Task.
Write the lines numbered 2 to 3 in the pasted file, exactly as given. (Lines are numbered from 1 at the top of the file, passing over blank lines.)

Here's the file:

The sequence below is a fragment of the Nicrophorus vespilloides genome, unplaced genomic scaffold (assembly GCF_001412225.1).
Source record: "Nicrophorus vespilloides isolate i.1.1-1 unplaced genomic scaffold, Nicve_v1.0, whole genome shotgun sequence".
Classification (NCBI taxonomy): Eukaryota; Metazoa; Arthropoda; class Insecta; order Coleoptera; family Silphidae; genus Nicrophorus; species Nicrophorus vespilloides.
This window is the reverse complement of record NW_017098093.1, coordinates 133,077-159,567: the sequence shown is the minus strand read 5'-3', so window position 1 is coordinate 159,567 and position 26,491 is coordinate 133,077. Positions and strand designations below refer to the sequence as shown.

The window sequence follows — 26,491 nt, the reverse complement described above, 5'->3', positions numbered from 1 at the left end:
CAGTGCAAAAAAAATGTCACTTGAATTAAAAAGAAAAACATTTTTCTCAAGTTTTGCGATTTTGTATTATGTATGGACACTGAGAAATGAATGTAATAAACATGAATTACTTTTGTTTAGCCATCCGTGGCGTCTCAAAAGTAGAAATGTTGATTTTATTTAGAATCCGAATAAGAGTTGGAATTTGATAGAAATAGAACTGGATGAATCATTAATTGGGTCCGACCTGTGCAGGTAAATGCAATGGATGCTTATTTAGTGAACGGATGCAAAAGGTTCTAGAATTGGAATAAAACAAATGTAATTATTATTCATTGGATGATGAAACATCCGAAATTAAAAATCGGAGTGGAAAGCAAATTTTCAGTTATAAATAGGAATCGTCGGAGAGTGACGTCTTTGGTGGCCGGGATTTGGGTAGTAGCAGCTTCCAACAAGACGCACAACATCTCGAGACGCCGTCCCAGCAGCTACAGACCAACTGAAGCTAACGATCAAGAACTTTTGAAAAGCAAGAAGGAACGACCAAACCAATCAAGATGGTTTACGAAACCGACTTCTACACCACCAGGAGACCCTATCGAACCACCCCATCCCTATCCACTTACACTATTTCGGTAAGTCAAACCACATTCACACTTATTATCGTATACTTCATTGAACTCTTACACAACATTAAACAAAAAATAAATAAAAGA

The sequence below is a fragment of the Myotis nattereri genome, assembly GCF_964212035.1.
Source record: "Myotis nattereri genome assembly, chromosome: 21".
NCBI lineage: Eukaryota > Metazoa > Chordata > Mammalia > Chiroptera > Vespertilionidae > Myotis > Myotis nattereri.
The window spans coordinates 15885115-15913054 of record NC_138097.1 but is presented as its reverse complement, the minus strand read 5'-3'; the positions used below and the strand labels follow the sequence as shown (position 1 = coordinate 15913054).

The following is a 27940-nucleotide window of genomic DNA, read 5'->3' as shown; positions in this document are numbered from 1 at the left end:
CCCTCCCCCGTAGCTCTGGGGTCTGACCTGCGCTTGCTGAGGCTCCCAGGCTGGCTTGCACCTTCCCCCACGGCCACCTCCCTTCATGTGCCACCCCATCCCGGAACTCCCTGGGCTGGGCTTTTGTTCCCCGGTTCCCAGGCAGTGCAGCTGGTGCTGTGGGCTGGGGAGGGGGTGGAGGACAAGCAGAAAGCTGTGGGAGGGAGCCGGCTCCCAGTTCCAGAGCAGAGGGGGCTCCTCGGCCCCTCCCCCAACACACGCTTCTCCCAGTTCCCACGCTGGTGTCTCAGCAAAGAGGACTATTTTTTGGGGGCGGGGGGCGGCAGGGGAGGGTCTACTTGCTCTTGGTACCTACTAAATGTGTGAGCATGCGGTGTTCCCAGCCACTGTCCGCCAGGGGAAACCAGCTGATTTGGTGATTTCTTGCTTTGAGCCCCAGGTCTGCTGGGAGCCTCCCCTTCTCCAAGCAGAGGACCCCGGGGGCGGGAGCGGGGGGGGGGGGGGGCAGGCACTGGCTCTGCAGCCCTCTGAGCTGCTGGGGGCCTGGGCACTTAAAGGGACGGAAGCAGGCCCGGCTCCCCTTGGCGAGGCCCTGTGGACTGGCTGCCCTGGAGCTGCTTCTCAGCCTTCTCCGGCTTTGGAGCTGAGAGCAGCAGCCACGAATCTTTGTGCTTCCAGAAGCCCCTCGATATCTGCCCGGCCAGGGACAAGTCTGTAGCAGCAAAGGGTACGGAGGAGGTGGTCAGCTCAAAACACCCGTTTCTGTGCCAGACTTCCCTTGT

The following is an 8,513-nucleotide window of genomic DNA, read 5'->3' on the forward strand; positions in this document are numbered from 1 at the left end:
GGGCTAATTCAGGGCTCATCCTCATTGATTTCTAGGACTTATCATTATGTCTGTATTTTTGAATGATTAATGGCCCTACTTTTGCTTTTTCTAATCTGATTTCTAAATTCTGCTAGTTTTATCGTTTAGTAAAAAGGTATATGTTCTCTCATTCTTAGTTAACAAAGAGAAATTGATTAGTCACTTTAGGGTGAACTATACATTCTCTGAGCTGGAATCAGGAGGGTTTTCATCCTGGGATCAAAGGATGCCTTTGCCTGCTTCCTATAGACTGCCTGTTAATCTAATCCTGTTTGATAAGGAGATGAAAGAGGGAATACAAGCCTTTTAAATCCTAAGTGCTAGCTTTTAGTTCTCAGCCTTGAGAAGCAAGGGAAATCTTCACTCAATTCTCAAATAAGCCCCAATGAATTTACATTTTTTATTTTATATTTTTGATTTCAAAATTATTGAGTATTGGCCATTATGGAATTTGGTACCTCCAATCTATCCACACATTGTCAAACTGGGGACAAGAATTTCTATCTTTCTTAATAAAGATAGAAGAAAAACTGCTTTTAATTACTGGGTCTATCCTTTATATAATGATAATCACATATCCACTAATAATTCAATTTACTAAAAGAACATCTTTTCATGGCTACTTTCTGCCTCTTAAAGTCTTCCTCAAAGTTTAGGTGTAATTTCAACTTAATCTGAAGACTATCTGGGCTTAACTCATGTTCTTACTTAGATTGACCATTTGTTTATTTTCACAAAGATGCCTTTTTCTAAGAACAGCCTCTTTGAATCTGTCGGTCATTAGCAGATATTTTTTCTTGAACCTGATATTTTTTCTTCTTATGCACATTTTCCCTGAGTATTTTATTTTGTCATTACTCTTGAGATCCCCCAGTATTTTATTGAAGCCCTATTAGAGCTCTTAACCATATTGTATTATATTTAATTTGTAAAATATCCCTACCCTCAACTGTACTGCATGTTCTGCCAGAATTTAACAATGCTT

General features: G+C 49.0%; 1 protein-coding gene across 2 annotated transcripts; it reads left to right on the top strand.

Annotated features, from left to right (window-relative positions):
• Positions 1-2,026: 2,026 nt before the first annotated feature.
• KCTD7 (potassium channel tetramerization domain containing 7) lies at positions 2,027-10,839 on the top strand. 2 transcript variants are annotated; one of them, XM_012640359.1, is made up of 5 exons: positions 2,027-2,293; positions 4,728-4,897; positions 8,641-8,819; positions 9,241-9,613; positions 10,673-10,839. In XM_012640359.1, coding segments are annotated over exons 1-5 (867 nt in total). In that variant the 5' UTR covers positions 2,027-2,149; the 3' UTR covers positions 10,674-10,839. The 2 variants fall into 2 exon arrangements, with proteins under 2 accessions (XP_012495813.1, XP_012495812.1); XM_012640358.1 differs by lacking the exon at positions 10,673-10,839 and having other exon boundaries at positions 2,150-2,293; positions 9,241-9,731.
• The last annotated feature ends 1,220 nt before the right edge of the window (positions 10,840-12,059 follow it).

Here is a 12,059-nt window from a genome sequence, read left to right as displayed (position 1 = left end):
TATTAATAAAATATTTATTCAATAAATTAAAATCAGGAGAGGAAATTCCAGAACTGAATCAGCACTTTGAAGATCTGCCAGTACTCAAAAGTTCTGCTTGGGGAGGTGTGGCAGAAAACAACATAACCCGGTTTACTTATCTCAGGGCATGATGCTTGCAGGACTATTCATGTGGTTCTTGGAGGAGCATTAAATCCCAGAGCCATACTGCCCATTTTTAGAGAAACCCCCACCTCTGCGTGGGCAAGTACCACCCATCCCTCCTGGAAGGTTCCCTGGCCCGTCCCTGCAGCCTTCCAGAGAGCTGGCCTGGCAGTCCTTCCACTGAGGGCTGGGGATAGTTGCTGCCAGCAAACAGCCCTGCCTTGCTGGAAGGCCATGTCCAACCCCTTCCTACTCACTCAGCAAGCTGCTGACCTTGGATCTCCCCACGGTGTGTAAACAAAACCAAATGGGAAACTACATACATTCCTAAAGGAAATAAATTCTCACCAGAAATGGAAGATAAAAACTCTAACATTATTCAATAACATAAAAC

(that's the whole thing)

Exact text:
Source record: "Nicrophorus vespilloides isolate i.1.1-1 unplaced genomic scaffold, Nicve_v1.0, whole genome shotgun sequence".
Classification (NCBI taxonomy): Eukaryota; Metazoa; Arthropoda; class Insecta; order Coleoptera; family Silphidae; genus Nicrophorus; species Nicrophorus vespilloides.